Question Two: How can my company act now to position privacy as an ESG priority? 

Companies can take immediate action on ESG issues related to cybersecurity by setting a few achievable short-term goals related to employee training and governance. 

Where cybersecurity is concerned, a company’s employees are both one if its greatest assets and one of its greatest vulnerabilities. One study showed that 82% of breaches in 2021 involved “the human element” such as stolen credentials, employees falling victim to phishing, and misuse errors. With that in mind, one step companies can take to make cybersecurity an ESG priority is to educate employees at all levels of the firm about common risks and how to report them, as well as conduct ongoing awareness exercises to maintain vigilance. 

In addition to employee training, companies should also focus on developing and implementing 
governance structures for data privacy and cybersecurity, creating the necessary policies and structures for data subjects, and conducting risk assessments.  

These assessments should continuously review, document, assess, and mitigate the company’s risks related to privacy policies, contractual privacy obligations, dataflows within the organization, potential threats and vulnerabilities, and safeguards for data and organizational protection.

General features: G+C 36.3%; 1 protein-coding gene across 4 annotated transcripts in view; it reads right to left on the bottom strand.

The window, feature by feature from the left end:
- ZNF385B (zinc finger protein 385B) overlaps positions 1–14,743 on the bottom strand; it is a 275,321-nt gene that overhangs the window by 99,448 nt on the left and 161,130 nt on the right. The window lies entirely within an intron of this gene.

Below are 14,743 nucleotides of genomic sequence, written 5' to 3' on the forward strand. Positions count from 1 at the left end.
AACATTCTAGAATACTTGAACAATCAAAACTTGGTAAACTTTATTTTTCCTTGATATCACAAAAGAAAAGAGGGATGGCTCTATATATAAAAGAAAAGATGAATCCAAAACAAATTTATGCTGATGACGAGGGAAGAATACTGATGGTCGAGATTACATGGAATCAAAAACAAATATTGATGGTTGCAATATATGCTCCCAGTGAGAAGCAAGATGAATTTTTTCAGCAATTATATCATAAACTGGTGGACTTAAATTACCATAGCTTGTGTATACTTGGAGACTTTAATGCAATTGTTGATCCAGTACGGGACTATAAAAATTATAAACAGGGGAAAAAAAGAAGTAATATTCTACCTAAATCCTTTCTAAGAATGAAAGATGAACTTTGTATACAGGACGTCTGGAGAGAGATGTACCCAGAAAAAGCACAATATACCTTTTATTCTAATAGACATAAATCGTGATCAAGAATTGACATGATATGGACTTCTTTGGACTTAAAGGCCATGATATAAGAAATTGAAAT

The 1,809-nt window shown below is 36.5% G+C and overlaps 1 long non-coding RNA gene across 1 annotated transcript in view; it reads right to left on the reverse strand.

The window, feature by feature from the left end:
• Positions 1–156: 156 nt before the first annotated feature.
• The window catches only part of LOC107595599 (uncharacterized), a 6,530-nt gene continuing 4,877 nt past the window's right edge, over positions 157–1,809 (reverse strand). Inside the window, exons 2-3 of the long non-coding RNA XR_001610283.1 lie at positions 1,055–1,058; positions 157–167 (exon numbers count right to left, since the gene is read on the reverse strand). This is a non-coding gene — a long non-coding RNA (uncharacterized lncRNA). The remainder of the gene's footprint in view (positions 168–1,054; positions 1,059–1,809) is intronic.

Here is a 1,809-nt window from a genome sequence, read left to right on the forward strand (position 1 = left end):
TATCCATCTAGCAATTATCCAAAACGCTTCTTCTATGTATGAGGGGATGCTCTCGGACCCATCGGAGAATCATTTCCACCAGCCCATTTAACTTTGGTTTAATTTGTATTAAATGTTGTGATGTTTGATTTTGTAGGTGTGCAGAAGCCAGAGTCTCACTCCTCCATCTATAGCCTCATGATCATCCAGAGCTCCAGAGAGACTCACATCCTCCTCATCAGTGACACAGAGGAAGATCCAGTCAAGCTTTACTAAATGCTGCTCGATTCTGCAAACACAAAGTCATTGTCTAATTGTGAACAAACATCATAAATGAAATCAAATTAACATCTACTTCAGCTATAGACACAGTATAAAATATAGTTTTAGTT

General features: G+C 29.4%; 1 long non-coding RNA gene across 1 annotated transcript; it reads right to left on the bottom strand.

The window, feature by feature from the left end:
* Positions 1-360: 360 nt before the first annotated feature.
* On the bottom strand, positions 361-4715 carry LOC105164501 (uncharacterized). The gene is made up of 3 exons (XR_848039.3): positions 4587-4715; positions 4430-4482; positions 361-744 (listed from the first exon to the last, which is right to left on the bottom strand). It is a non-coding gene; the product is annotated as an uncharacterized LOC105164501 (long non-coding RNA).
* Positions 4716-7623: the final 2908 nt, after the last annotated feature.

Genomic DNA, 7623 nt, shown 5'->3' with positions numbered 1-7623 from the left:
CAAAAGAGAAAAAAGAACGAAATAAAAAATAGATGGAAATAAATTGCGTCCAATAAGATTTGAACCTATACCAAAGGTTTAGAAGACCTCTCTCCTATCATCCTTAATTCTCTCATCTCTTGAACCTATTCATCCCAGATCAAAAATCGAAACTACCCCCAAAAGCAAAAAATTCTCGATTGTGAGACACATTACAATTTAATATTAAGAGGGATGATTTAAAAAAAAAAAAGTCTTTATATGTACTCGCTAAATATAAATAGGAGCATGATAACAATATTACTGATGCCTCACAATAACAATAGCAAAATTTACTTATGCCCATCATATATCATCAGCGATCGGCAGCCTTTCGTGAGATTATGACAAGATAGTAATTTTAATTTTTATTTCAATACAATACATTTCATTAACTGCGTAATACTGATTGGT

Question Three: What key questions should our leadership be asking about our organization’s cybersecurity? 

Cybersecurity is ranked as the top threat to growth by global CEOs,1  yet many organizations still aren’t sure how to manage this MEI in a world of rapidly evolving technology. Corporate leaders should start by asking questions related to their organization’s exposure to threats, governance practices, and plans in the event of a breach or other cybersecurity incident. Below is a short list of questions as a starting point.